I sat quietly on the floor, my legs crossed beneath me, my hands clasped in my lap. I took a long slow breath in. And a long exhale out.
“You can do this” I thought to myself. “Be still. Just relax.”
It didn’t take long for my brain to churn. “Why are you not out backpacking right now? Why did you sign up for this again? Are you crazy? If you tell your friends what you’re doing they won’t believe it.”
“Shhhhh.” I whispered to my brain. “Focus!”
I took another deep breath in and out. My body would NOT stop fidgeting. I felt the restlessness coming up from deep down inside. I slowly, sneakily opened one eye and glanced around the room. 12 other people sat around me in seemingly peaceful, quiet meditation.
“Fuck. Why is this so hard?!”
Monkey mind. noun. A constantly chattering, unsettled, restless mind—like a monkey who reaches for a branch, swings, then lets go only to grab another.
Yep, that’s me. Restlessness is my superhero power. It was also the reason that one sunny weekend last summer I found myself sitting in the unlikeliest of places: a silent yoga and meditation retreat.
How did I end up here? Well, it was a crossroads of sorts…
Last January, almost a full year ago, I hit the magical 40 milestone and with it came a lot of introspection. Although I’ve been fully present for a lot of great moments in my life, it never takes long for my mind to start thinking about the next adventure, the next place, the next thing. It’s always “what’s next?” and never “what’s now?” I don’t think there’s anything wrong with being ambitious and wanting to experience… well, everything! But it IS a problem to be the human embodiment of a ping-pong ball.
After 8 years of freelancing, mostly because I could swing from one project to the next and never stay in one place for very long, I went back to full time work. After exhausting nearly everyone I’ve ever been in a relationship with, I finally met a guy I didn’t want to exhaust. It became apparent that my crazy little brain needed to slow down and find some stillness, both for my health and the health of those around me.
So what did I do? Well, I pretty much revealed my life secrets to my amazing rolfer, Kate Bradfield.
Rolfers are structural integration therapists who do deep tissue massage and connective, fascial tissue work. I’ve been seeing Kate for many years and she’s treated every injury I’ve ever had, which isn’t a trivial task. Twice a year she partners with Jenny Hayo, a spiritual teacher of yoga, Buddhism, meditation and pranayama, and they lead a 3-day silent yoga/meditation retreat at the beautiful Aldermarsh Resort on Whidbey Island.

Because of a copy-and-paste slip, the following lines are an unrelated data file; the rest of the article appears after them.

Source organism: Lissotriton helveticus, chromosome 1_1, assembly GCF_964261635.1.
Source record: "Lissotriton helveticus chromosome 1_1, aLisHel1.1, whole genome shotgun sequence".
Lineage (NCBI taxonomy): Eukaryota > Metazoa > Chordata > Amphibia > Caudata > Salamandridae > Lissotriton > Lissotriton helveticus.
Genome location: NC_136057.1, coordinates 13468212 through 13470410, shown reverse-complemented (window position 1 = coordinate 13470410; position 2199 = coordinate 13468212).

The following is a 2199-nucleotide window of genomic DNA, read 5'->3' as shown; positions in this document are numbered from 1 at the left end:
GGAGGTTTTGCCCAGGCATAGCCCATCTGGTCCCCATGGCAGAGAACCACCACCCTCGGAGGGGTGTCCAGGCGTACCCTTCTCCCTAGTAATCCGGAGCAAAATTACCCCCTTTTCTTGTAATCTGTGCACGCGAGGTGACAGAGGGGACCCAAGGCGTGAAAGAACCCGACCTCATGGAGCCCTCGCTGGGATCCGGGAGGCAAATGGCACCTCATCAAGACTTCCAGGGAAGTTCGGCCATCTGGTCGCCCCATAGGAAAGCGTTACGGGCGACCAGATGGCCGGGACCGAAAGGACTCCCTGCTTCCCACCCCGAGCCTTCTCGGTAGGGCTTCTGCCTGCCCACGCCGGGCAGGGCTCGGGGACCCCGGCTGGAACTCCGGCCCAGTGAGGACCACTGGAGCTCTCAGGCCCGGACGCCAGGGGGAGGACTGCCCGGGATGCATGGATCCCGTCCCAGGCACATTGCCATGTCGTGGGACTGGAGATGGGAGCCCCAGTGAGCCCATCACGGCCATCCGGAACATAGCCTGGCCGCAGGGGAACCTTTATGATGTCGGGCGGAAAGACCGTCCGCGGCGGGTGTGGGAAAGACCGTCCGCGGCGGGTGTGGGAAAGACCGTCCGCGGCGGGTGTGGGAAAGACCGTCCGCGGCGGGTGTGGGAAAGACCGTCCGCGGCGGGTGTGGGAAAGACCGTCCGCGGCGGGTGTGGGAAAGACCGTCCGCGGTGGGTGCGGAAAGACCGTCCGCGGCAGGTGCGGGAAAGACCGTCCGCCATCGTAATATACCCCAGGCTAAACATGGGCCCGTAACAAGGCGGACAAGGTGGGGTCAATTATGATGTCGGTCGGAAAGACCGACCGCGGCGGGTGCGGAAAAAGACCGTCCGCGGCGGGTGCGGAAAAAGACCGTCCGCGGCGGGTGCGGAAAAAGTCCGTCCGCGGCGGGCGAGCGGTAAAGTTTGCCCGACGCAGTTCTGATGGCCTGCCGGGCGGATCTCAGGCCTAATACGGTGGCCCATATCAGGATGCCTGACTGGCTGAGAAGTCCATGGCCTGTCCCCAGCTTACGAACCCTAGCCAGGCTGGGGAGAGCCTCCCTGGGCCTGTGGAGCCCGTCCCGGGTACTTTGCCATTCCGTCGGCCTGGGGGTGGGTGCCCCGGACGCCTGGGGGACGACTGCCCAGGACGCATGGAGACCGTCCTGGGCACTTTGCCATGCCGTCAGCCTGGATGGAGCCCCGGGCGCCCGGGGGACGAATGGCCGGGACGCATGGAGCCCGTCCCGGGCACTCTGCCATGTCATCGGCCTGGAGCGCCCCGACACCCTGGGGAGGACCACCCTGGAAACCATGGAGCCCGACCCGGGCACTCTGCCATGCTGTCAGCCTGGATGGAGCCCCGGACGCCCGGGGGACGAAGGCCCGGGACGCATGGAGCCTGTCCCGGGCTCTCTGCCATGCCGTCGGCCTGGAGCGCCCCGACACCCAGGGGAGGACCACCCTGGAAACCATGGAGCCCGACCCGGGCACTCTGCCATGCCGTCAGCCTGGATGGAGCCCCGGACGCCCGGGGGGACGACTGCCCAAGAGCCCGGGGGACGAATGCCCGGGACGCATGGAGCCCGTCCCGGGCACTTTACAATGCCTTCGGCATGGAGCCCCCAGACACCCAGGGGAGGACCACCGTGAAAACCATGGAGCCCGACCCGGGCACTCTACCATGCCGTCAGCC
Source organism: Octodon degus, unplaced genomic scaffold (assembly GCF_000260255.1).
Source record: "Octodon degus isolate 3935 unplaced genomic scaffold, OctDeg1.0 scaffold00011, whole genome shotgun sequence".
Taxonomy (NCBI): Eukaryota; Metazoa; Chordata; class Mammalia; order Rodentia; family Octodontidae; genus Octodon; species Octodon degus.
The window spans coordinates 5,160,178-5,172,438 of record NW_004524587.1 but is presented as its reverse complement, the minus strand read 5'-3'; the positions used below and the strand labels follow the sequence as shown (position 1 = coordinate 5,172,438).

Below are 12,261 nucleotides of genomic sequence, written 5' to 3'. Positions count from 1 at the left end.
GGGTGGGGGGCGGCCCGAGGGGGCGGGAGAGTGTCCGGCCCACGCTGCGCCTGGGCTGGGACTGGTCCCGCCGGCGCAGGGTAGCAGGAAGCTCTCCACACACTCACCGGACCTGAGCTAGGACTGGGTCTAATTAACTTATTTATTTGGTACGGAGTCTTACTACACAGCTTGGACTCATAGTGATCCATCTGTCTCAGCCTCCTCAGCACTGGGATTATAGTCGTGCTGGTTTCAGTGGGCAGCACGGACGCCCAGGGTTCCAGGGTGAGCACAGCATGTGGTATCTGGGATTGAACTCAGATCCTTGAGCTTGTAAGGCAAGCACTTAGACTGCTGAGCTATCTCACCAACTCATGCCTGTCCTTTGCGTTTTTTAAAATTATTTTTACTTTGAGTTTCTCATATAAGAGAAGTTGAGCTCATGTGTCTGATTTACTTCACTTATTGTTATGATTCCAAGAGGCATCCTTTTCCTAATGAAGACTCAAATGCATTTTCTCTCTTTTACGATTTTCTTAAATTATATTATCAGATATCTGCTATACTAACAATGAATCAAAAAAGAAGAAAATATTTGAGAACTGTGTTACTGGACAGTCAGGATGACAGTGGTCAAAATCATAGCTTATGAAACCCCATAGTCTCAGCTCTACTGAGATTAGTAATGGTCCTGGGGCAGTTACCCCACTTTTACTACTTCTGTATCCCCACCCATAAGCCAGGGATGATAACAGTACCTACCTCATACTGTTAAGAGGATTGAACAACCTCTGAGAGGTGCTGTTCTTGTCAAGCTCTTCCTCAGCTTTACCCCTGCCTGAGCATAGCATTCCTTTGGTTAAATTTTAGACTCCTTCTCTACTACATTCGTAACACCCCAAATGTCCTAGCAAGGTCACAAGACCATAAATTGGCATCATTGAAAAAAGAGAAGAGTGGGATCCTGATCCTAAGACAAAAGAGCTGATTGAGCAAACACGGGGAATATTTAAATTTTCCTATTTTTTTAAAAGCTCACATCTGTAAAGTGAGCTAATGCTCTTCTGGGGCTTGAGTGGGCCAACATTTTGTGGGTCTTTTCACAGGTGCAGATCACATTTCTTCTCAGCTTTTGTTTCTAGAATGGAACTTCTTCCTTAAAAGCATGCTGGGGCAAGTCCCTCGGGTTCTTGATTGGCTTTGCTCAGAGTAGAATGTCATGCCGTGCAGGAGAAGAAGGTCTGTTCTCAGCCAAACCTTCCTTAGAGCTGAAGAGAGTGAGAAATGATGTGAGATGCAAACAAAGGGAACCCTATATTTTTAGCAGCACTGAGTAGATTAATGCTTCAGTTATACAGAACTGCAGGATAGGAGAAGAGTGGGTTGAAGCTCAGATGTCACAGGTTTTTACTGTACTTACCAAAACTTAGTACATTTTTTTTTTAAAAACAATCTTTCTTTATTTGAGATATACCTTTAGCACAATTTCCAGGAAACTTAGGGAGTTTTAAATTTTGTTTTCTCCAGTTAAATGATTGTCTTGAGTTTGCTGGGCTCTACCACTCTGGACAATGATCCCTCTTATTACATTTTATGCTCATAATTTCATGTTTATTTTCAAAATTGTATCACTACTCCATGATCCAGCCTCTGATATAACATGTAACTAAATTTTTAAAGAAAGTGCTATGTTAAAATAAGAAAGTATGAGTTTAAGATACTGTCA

She told me I should join since it would be completely opposite from my normal. “It’ll change your life” she told me. To say I was dubious was an understatement but hey, Kate has an incredible energy. Either that or she’s a Jedi.
I signed up. Then afterwards I read a few blog stories about other people doing silent retreats and the general feelings went something like:
“Oh my god, my body can’t take the pain of sitting here another minute!”.
“You’re forbidden to gesture, to make eye contact. It’s like hell on earth”.
“Sitting here, suffering for 3 hours unable to move while meditating is NOT my path to enlightenment”.
What had I done!? Though I’d been practicing yoga for over 6 years, it had never been in a room below 120 degrees. I’d never been on a silent retreat and as far as meditation, well… I downloaded an iPhone app called Headspace and completed exactly 3 10-min “learn how to meditate” sessions so I could try to prep. I barely sat still for 5 minutes of any of them! I didn’t know the first thing about taking a pause. Or how to control my mind. And I was going to a silent retreat!?
Kate assured me this retreat would not be hours of torture and it turns out she was right because by the time I left the retreat a mere 3 days later I couldn’t believe how much it had changed me. I felt an ease and awareness that I’ve never had and a peaceful calm I’ve never experienced. I learned a lot about myself, both expected and unexpected. What I learned from a weekend of silence:
Structure is freedom.
Yep, this is coming from me, the person who hates structure. I loved being a freelancer partly to take a stand against the traditional and embrace the freedom my anti-schedule afforded me. I’m a big list person and like the idea of letting my day unfold as it will, checking things off as I go. Without a schedule though, I often felt like I was sleepwalking through my days with little direction. Unstructured time is a tricky thing.